The barn swallow has a steely, metallic blue back, wings and tail, with creamy beige underparts. It's throat and forehead are light brown or rust-colored. Females and juveniles are less boldly colored than adult males. Their tail is deeply forked with long outer feathers, and they have long, pointed wings. Barn swallows grow to between 5.5 and 7 inches in length with a wingspan of 12.5 to 13.5 inches.


Barn swallows eat insects such as moths, flies, crickets, beetles and grasshoppers. They are often seen trailing behind farm tractors, feeding on plowed-up insects. They use their large, gaping mouths to catch insects while in flight and skim the surface of the water to drink while flying.


Nestlings have many predators, including gulls, rats, cats, squirrels and raccoons. Hawks, owls and falcons prey upon adults.


The barn swallow is an agile flyer that can quickly dive and turn while in the air. It often flies low over the water or land in search of insects.


Barn swallows sing a variety of calls, both as an individual and as a group. They also make a clicking noise by snapping their jaws together.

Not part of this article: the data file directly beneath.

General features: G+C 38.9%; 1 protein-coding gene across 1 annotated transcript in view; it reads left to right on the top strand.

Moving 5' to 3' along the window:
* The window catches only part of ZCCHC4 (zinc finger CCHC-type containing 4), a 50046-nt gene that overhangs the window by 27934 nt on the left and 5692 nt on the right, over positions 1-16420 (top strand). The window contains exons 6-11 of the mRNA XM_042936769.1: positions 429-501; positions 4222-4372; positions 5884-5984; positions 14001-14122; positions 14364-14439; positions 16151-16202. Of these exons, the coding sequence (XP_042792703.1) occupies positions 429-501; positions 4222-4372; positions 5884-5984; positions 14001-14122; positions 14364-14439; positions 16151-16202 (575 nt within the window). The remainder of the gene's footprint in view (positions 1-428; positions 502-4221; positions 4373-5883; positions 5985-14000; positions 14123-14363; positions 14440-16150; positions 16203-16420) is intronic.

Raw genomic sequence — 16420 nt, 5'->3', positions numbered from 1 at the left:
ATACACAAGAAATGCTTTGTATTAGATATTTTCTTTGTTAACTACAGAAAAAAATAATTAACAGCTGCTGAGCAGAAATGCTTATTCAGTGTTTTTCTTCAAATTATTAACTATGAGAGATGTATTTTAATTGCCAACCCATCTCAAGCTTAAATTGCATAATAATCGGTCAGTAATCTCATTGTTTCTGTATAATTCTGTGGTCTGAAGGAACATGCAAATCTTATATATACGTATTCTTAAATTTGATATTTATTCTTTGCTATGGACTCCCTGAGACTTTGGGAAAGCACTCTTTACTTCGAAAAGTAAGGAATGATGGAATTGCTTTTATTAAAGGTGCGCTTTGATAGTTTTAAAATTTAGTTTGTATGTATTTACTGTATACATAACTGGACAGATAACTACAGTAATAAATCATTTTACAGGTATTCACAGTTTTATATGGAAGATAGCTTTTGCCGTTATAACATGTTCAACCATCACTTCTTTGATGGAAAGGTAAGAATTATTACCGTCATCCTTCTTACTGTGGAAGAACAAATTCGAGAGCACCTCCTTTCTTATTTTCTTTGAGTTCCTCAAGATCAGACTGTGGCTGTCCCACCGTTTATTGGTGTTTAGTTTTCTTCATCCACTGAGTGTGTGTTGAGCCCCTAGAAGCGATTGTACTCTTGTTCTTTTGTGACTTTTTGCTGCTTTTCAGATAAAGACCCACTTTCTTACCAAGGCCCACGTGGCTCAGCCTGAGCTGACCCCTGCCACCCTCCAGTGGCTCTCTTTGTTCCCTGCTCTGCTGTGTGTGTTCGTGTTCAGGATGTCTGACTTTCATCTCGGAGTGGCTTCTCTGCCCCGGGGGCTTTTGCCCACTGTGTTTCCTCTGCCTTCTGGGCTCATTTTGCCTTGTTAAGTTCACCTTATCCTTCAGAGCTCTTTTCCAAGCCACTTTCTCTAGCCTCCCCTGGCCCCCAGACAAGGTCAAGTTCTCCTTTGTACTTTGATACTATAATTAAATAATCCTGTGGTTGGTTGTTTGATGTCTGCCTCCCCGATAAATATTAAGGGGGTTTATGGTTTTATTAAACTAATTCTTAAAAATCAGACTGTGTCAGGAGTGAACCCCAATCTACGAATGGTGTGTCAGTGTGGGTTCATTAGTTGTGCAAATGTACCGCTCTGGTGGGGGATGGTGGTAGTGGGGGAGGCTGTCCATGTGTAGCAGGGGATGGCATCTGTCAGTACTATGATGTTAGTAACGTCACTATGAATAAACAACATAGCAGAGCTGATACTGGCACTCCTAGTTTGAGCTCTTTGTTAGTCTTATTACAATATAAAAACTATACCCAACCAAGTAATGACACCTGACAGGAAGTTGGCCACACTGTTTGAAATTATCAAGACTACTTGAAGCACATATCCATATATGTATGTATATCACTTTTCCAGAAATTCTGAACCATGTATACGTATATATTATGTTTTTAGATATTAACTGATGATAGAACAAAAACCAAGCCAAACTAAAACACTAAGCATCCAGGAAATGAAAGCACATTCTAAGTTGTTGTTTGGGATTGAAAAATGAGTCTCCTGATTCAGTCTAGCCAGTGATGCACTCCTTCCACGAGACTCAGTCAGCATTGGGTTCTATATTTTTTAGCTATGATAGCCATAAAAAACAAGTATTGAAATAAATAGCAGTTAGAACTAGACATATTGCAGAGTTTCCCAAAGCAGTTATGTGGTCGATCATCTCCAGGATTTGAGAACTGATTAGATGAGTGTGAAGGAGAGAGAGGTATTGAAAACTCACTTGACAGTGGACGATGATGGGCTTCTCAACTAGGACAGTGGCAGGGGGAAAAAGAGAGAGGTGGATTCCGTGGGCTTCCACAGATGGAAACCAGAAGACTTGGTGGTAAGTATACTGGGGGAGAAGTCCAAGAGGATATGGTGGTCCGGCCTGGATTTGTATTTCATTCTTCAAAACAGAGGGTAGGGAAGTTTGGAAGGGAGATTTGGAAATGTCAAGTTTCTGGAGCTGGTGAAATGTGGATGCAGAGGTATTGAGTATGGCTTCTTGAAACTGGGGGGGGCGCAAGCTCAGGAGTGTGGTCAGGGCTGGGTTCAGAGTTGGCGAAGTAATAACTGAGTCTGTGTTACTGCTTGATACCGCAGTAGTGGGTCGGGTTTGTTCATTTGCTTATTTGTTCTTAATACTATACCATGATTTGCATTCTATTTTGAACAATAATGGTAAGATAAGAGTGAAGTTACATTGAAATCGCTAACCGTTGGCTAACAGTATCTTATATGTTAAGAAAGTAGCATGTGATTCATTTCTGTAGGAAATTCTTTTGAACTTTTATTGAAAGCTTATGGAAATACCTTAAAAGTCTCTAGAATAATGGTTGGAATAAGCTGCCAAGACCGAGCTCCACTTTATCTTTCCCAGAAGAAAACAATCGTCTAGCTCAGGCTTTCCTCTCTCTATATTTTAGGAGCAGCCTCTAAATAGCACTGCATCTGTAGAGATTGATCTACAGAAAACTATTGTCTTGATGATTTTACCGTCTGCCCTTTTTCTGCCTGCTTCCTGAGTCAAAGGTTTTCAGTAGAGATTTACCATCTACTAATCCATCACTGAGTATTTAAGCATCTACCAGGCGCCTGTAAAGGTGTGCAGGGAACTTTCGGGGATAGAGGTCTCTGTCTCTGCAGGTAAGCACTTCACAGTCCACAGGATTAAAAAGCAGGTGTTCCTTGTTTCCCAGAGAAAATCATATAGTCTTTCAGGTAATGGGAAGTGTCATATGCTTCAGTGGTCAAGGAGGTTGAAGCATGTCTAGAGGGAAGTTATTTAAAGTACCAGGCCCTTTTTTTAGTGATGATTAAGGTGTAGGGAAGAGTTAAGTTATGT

Reproduction and Life Cycle

Pairs form in spring, once the birds return to their breeding grounds. They build a nest of mud and plant materials, securely fastened to the wall of a barn or shed or the underside of a pier or bridge. Barn swallows can’t carry mud in their tiny claws, so males scoop up mud in their roomy beaks and bring it back to the female. The female lays an average of four brown-speckled white eggs, which she incubates for approximately two weeks. After hatching, the parents feed the nestlings. They often chirp while begging for food. Young begin flying three weeks later. Barn swallows usually live about four years, but can live as long as eight years.

Did You Know?

  • Barn swallows are the most abundant and widely distributed swallow species in the world.
  • Other birds, often offspring from previous clutches, may help parents feed their young.
  • The hat-making industry's impact on barn swallows prompted naturalist George Bird Grinnell to write an editorial denouncing the waste of bird life, which led to the founding of the first Audubon Society.

Sources and Additional Information